The First 100 Years of the Kutschurgan and Selz Colonist Areas

Bosch, Anton. "The First 100 Years of the Kutschurgan and Selz Colonist Areas." Historicher Forschungsverein der Deutschen aus Russland, January 2016.

The Russian-Turkish War fought by Catherine II together with German Kaiser Joseph II ended on July 21, 1774 with the Peace Treaty of Küçük Kaynarci, which ceded to Russia the entire northern Black Sea region reaching to the Dniester. To start the development of the conquered hinterland, the Tsarina founded the harbor city Odessa in 1794. And in order to supply the city with agricultural products, Tsar Alexander I (grandson of Catherine II) found it necessary to issue the ukase of June 24, 1803, the sole aim of which was to import German farmers from the Rhine to the Black Sea.

The first twenty-nine families arrived from Swabia on August 3, 1803 and established the Liebental mother colony near Odessa. Desiring to “let in only competent farmers,” the Tsar issued a further ukase on February 2, 1804 stipulating that each family was to bring in 300 gulden and to receive from the Crown 60 desyatines of land (65 hectares [ca. 175 acres]). In this edict the Tsar reiterated that he would grant the settlers exemption from military service, freedom to exercise their religion, and use of their language, schools and churches, plus a thirty-year exemption from taxation. For administering the region, the “Kontor [Office] for Foreign Settlers” was established, with its seat in Josefstal near Yekaterinoslav (Dniepropetrovsk) and with Samuel Kontenius as its administrator. Overall supervision was entrusted to Duke Richelieu, Governor of all of South Russia.

Because the land conquered in the war had largely been divided among distinguished officers, the state did not possess “free Crown land.” This made it necessary for the Crown to “buy back” from private owners land tracts required for settling the arriving colonists. For example, an area totaling 30,000 hectares (ca. 61,000 acres) near the small Kutschurgan River, 65 kilometers [ca. 40 miles] north of Odessa, was acquired from Count Ponyatovski. [Note that a daughter colony with the name Ponyatovka would eventually be established -Tr.] On this tract, the following six Catholic mother colonies were founded: Kandel, Selz, Baden, Strassburg, Mannheim, and Elsass. In the summer, five different groups totaling 2,800 settlers arrived by land at a designated place. They came from Lower Alsace (59%), Baden (23.5 %) and the Palatinate (19.5%). Kandel and Selz each became a colony for some 100 families, both colonies receiving 6,500 hectares [ca. 17,640 acres] of community land. The other four villages each had sixty family farm properties and 4,000 hectares [ca. 10,800 acres] of community acreage. It so happened that that even during the initial allotment phase, the total available land tracts had already been fully distributed.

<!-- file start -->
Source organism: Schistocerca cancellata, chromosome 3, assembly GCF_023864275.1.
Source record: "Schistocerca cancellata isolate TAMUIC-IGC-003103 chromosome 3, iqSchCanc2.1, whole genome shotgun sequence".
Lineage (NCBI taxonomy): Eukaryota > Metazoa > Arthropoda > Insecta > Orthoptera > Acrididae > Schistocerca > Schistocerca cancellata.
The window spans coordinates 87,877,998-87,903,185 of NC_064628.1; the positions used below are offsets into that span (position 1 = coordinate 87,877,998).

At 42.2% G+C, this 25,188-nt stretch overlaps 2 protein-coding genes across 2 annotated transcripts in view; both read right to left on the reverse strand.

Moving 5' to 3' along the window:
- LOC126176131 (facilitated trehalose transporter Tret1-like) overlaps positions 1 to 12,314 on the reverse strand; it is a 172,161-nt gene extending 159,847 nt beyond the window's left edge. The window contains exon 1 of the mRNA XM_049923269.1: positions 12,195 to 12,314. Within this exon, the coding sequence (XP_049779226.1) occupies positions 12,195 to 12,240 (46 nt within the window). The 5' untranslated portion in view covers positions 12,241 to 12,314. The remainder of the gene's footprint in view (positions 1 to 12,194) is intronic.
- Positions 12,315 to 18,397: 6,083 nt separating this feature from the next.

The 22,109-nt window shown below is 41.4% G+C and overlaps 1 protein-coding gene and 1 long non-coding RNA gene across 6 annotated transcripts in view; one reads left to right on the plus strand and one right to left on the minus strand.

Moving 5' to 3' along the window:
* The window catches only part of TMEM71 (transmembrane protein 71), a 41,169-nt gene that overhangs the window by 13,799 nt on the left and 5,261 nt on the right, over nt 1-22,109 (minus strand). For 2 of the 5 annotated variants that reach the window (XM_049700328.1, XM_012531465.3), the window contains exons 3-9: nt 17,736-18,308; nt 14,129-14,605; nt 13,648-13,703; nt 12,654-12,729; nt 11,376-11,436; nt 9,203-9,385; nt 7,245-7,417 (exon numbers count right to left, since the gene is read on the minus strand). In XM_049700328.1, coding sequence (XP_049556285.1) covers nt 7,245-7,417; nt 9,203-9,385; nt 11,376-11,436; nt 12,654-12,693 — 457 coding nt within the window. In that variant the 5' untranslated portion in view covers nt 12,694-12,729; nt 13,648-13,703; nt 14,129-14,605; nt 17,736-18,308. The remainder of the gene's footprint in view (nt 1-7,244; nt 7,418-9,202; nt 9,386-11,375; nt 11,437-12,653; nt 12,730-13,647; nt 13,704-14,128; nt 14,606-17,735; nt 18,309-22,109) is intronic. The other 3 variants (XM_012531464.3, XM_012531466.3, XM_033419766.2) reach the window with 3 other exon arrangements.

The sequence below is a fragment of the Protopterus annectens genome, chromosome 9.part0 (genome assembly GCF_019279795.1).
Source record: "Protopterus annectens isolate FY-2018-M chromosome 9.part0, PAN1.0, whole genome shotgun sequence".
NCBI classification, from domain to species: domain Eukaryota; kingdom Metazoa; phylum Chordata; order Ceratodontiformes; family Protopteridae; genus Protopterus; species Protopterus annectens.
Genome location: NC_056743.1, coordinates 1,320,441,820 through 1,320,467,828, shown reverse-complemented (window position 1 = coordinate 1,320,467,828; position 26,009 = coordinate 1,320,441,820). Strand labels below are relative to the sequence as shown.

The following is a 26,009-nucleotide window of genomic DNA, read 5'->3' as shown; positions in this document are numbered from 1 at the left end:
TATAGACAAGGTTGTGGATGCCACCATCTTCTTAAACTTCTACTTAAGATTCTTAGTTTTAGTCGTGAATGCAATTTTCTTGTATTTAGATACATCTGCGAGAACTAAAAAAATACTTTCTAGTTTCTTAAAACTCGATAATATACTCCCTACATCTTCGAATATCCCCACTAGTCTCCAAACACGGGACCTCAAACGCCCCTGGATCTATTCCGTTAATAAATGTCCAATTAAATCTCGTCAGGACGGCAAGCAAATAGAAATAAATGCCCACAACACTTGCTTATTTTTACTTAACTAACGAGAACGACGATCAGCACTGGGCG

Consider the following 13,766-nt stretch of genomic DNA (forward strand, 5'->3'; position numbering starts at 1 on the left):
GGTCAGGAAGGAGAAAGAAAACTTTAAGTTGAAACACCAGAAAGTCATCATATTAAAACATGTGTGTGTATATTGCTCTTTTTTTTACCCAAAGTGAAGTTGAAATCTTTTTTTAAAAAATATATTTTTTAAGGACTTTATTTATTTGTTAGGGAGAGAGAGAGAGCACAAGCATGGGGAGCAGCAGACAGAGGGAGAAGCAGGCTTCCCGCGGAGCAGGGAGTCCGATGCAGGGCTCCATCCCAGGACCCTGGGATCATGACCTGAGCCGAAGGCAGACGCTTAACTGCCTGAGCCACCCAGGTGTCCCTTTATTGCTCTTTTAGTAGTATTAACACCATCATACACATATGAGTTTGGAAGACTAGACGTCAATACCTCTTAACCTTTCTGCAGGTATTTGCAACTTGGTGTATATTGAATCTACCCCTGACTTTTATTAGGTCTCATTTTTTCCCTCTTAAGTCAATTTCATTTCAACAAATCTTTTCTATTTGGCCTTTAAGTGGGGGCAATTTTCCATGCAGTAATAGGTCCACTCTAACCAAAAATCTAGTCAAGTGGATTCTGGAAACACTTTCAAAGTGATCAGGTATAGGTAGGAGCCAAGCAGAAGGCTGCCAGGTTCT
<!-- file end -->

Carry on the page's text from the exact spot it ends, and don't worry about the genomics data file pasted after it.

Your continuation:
Selz was designated as the administrative center of the area. Each village put up its own church school, which was tended to by pastors and local teachers. In Selz and in Kandel, those first schools were still in operation in 2007.

Because the state was unable to guarantee the supply of building materials needed for constructing homes, Tsar Alexander I, per ukase # 47 dated January 9, 1805, ordered that the colonists “acquire personally” whatever was needed for home building. It was said that Duke Richelieu personally saw to the surveying of the land and to the establishment of the Selz tree farm (acacia trees). The settlers were to be personally responsible for getting their homes built.

The government demanded that the colonists concentrate initially on breeding silkworms and sheep, a directive that no colonists felt obliged to adhere to. They put in vegetables and all sorts of fruit trees, as well as grapevines for their own use and for the market. Various sorts of fruit, such as cherries, apricots, plums, apples, grapes and others were offered in northern Ukrainian markets in Kiev. The growing of grains was undertaken only some time later.